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March 21, 2002 | 1630 IST
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Karnataka imposes 4% tax on software sector

Fakir Chand in Bangalore

After dilly-dallying during the first two years of office over taxing the mighty software sector in the state, Karnataka Chief Minister S M Krishna finally decided to levy 4 per cent tax on computer software from the next fiscal.

Terming it as rationalisation of commercial taxes, Krishna announced in the legislative assembly in Bangalore on Thursday that the state government would be re-introducing 4 per cent tax on computer software.

Presenting his third Budget in a row by virtue of holding the finance portfolio as well, Krishna appears to have been emboldened by Union Finance Minister Yashwant Sinha's initiative to levy a 10 per cent tax on software exports in the Union Budget 2002-03.

Though such an attempt was made by the chief minister for the fiscal 2000-01, he had to roll back hastily under pressure from the IT lobby, spearheaded by the likes of Narayana Murthy of Infosys and Azim Premji of Wipro.

Incidentally, Karnataka is the largest exporter of computer software with a whopping 40 per cent share of India's total exports. In the nine-month period of the current fiscal ending December 31, 2001, exports from Bangalore alone went up by 48 per cent over the last year to cross Rs 66-billion mark.

As many as 80 IT companies came calling to set up their facilities in the Silicon Valley of India, including about 40 from foreign countries, bringing an investment of Rs 3.55 billion, half of which came from overseas.

It remains to be seen how a recession-hit software industry, especially the small and medium enterprises takes this additional burden in its stride though the big players can afford bear it.

Krishna, however, went soft on the hardware sector, reducing tax to 4 per cent from 10 per cent on some of the IT products and electronic goods such as electronic diaries, parts and accessories; DC micro-motors up to 37.5 watts; electrical capacitors and resistors; printed circuits; electronic integrated circuits; optical fiber cables, and liquid crystal devices.

Abiding by the promise he made at the BangaloreIT.Com 2001 held in November last, Krishna abolished the 12 per cent luxury tax on imported electronic goods, including television sets; audio and video cassette; photographic and video cameras; electronic toys, clocks, and calculators; digital diaries, and musical instruments.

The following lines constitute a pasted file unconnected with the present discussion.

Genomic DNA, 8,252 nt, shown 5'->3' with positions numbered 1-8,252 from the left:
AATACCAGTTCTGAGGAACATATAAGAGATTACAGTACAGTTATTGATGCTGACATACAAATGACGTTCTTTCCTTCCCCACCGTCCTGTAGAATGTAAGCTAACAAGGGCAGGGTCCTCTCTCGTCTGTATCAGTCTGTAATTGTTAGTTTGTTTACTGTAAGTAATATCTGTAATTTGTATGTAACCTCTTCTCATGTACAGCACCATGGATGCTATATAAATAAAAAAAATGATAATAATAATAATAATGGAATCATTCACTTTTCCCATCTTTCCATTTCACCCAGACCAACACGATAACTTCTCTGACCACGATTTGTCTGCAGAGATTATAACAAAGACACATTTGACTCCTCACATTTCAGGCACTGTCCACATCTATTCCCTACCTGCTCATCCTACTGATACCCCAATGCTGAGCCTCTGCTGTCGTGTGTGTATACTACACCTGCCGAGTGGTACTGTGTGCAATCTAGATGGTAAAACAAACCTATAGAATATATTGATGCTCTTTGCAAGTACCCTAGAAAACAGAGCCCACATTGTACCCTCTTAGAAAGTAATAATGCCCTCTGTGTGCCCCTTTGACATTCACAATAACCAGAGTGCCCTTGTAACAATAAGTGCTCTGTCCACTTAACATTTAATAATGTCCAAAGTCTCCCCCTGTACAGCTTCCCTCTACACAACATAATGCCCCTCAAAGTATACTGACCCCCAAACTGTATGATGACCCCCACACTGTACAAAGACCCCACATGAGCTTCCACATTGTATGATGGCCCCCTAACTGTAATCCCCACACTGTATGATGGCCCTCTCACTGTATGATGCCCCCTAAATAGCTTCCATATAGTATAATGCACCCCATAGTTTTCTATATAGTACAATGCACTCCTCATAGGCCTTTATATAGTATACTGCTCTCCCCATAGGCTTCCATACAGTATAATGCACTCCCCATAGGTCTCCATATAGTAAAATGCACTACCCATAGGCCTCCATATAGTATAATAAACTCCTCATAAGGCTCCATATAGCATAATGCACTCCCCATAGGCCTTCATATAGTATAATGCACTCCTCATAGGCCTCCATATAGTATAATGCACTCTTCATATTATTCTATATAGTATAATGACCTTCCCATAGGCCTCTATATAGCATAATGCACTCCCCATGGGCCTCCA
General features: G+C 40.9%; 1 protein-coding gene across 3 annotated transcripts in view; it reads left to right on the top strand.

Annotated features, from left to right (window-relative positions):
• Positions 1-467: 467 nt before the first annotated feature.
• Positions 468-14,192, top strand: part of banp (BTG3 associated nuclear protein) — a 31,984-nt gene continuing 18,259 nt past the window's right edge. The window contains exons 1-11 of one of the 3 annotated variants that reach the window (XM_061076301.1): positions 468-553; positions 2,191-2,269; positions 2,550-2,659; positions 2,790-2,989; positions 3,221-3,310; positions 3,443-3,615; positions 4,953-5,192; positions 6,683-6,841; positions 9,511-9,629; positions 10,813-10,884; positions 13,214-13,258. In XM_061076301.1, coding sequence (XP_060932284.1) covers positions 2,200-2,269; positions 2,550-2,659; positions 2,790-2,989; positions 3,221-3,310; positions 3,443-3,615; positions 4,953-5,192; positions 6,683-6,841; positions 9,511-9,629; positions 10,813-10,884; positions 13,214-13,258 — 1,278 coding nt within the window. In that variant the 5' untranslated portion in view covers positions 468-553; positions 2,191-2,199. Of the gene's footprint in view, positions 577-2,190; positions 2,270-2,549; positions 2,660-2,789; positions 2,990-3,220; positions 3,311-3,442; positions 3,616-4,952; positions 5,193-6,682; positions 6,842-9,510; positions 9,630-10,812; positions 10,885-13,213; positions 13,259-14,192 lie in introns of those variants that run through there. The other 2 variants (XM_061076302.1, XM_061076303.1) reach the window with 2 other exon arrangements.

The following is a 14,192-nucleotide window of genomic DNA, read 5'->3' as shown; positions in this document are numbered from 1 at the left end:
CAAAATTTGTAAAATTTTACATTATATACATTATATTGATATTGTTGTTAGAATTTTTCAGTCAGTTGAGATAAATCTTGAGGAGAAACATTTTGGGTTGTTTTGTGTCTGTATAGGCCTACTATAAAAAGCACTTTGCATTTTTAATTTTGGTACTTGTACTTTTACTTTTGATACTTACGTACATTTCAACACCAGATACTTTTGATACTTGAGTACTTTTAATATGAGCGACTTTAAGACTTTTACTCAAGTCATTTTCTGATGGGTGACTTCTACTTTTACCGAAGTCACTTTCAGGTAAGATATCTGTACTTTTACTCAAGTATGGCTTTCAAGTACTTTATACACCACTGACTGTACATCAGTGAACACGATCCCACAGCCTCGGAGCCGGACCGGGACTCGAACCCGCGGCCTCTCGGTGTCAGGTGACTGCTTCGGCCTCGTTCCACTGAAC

Grappling with a bloated fiscal deficit of Rs 58.40 billion and a revenue shortfall of Rs 26 billion for the current fiscal year (2001-02), Krishna proposed to raise Rs 2 billion by way of rationalising various sales tax rate slabs and regrouping several industrial and consumer goods.

"As a sop to trade and industry in general which have been reeling under economic slowdown and global recession, I propose to lessen the additional burden being imposed by way of rationalisation of tax structure with the abolition of turnover tax and cess, which collectively comes to 2 per cent," Krishna said while reading out the Budget.

The chief minister has also proposed to scrap entry tax of one per cent on all raw materials and other inputs except those used in making tobacco products and liquor.

In a bid to regroup several commodities and harmonise tax rates, Krishna abolished the rate slab of 10 per cent and classified many of them under 2, 4, 8, 12, 15, and 20 per cent respectively, with tobacco and liquor products incurring a whopping 25 per cent sales taxes in the state.

Resource mobilisation efforts in the new fiscal year from indirect tax route will come from: commercial taxes to the tune of Rs 75.3 billion (63.32 per cent); state excise of Rs 20.75 billion (17.46 per cent); stamps and registration of Rs 10.26 billion (8.63 per cent); motor vehicles of Rs 7.86 billion (6.62 per cent), and Rs 4.72 billion from others, constituting 3.97 per cent of the total tax.

The revised estimates for the current year (2001-02) shows a shortfall of Rs 14.20 billion in total revenue receipts from the projected figures of Rs 232.32 billion made at the time of presenting the Budget around this time last year.

However, prudent fiscal management has enabled the state exchequer to control the total expenditure and limit it to Rs 218.79 billion, showing a savings of Rs 13.97 billion.

After taking into account the surplus in the public account, the closing deficit for the year is likely to be Rs 9.8 billion against the projected Budget deficit of Rs 28.6 billion for the fiscal year 2001-02.

For the ensuing fiscal year, Krishna has estimated the total receipts to be in the range of Rs 255.42 billion, comprising revenue receipts of Rs 187.98 billion and capital receipts of Rs 57.43 billion.

The total expenditure is expected to be in the region of Rs 255.97 billion, including revenue spent of Rs 214.03 billion and a capital outgoing of Rs 41.93 billion.

As a result, the overall deficit is likely to be just Rs 5.5 billion. But with the Budget deficit of Rs 9.8 billion spilling over to the coming year, the closing balance is estimated to be around Rs 15.3 billion for 2002-03.

The Rediff Budget Special

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